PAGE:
Cyber crime is the world’s fastest-growing criminal activity.
Companies worth billions of dollars frequently fall victim to data breaches and hacking events that cost them millions of dollars and virtually countless hours.
But cyber criminals aren’t targeting companies in the private sector only. Many municipalities and public entities have had their data hacked and their systems frozen. No entity, private or public, is immune to cyber attacks.
Read on to find out why cyber insurance for public entities is essential, and what kind of coverage they need to protect themselves.
Why Public Entities Make Attractive Cyber Crime Targets
When hackers search for potential targets, they seek businesses storing sensitive data or heavily relying on their online systems.
Municipalities and public entities fit both hackers’ criteria.
They may store personal information, tax records, or other sensitive information people don’t want sold to the highest bidder on the illegal market.
In addition, many municipalities have to use their online systems to collect revenue, deliver services, and administer the city or town.
To appreciate how much damage a cyber attack can do to public entities, consider what would happen if a ransomware attack froze the New York City government’s systems for a week.
Taxes would go uncollected, court cases unscheduled, law enforcement undispatched, salaries unpaid—the municipal government wouldn’t be able to meet any of its responsibilities. It would have to choose between falling into chaos or paying millions of dollars in ransom.
The Most Common Cyber Threats to Public Entities
Public entities undoubtedly make prime targets for cyber criminals. Because they store valuable information and run vast portions of the country, the savvy criminal can earn a lot of money attacking them.
But to what specific attacks are public entities most susceptible? For what should they be on the watch?
Ransomware attacks occur when a cyber criminal installs malware that controls and disrupts their target’s files. With files or systems behind a door only they can unlock, the cyber criminal then demands a payment to release their hold on the victim.
Cyber criminals use ransomware to access public entities’ sensitive information or freeze their systems. Often, they reveal their hold on the entity in pressing or time-sensitive situations. For example, if the entity is in the middle of collecting taxes, it will likely pay a higher ransom than at other, slower times.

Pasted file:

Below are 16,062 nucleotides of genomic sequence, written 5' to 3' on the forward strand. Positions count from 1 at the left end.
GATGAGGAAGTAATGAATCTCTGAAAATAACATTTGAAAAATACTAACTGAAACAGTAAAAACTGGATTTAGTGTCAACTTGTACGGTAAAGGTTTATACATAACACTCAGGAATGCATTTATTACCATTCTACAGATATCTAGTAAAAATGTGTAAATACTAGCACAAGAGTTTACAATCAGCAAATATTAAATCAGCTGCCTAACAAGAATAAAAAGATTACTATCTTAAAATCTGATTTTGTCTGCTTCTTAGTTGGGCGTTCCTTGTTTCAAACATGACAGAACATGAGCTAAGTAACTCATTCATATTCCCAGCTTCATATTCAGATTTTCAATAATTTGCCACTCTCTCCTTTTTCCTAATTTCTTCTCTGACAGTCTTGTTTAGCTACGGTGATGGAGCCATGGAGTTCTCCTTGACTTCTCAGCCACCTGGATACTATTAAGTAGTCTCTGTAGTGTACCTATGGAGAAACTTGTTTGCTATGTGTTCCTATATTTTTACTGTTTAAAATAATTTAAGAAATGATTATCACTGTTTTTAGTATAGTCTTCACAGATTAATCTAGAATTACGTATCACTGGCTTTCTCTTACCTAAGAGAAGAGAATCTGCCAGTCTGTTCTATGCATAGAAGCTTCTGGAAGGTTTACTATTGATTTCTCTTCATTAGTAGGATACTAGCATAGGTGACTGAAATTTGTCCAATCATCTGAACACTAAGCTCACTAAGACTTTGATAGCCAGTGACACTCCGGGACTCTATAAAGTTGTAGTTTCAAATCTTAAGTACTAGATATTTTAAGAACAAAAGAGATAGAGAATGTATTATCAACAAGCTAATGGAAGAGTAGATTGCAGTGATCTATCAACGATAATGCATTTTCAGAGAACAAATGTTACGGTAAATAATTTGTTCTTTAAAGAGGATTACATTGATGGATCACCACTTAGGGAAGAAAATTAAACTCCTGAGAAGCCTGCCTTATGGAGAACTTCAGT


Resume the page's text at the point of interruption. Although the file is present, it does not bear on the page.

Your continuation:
Hacktivist attacks occur when cyber criminals use hacking as social or political activism. They may try and take online systems down for extended periods, expose private data, or cause other inconveniences to the entity.
Although most private companies don’t have to worry about hacktivist attacks, public entities do.
For example, every time a local government passes a new, controversial law, it makes enemies. If those enemies are skilled hackers, they may leverage their talents to wreak havoc on the government that passed the law.
A state-sponsored attack is one in which a hostile government leverages hacking instead of physical warfare to cripple another country’s infrastructure, collect secret intelligence, or steal money.
Because public entities often play critical roles in a nation, they make good targets for an enemy country to attack.
In the past, warfare meant soldiers fighting and killing other people with physical weapons. But modern warfare can look very different. Because nations today depend so much on the internet and technology, warring countries can attack and cripple each other solely through hacking. Cyber attacks can quickly escalate into threats to national security.
The Best Cyber Insurance for Public Entities
To protect themselves from cyber crime, public entities should always first implement a thorough cyber security program.
Employees are often the weakest link in public entities‘ online systems. Many people have never undergone cyber security training, meaning they can accidentally leave doors open to unwanted intruders. With the proper training and a proactive system to reinforce online security, the chance of a public entity falling victim to a cyber attack drops dramatically.
The second line of defense should always be proper cyber insurance for public entities. With the right level of cyber insurance, public entities can mitigate the risk of damage they run from attacks like those discussed above.
At a minimum, cyber insurance for public entities should include coverage for:
- Breach notifications
- Regulatory fines
- Legal fees
- Temporary server backups
- Data recovery
- Ransom negotiation
- Ransom payment
Coverage will vary depending on the public entity’s size, scope, responsibility, and vitalness.
To help you communicate the risks of cyber attacks and the subsequent need for cyber insurance to hesitant entities, we created a free infographic, Cyber Risk Management 101.
You can use this free resource to give the extra push many public entities need to go ahead and make the all-important decision to fully protect themselves by obtaining cyber insurance.
And to get even more information about cyber insurance for public entities, contact a ProWriters expert today.